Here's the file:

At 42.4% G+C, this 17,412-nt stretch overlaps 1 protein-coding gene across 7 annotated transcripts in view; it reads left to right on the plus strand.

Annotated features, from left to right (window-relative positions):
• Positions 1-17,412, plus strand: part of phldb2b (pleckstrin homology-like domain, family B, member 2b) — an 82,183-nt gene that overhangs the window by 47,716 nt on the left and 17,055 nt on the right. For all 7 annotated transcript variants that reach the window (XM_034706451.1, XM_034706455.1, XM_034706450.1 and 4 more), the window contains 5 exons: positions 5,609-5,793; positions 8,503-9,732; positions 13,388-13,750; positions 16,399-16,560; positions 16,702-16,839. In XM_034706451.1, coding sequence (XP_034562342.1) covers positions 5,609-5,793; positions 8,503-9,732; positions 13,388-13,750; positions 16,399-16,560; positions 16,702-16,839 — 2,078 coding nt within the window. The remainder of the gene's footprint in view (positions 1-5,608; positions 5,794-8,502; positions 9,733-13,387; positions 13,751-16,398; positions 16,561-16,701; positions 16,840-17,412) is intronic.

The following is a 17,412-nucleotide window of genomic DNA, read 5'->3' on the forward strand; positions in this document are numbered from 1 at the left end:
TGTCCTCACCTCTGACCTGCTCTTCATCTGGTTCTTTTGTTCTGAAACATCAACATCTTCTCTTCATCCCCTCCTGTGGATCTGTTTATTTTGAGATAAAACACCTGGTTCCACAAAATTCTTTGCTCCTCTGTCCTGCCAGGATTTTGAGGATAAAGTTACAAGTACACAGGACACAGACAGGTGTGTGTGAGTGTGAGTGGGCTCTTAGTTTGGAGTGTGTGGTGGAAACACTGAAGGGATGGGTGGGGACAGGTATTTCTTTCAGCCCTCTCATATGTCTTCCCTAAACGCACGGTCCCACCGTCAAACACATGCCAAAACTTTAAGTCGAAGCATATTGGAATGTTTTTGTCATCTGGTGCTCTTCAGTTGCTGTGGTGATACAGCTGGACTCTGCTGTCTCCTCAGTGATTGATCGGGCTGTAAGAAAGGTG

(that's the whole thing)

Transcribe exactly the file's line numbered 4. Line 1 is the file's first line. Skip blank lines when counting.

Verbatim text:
The following is a 17,412-nucleotide window of genomic DNA, read 5'->3' on the forward strand; positions in this document are numbered from 1 at the left end: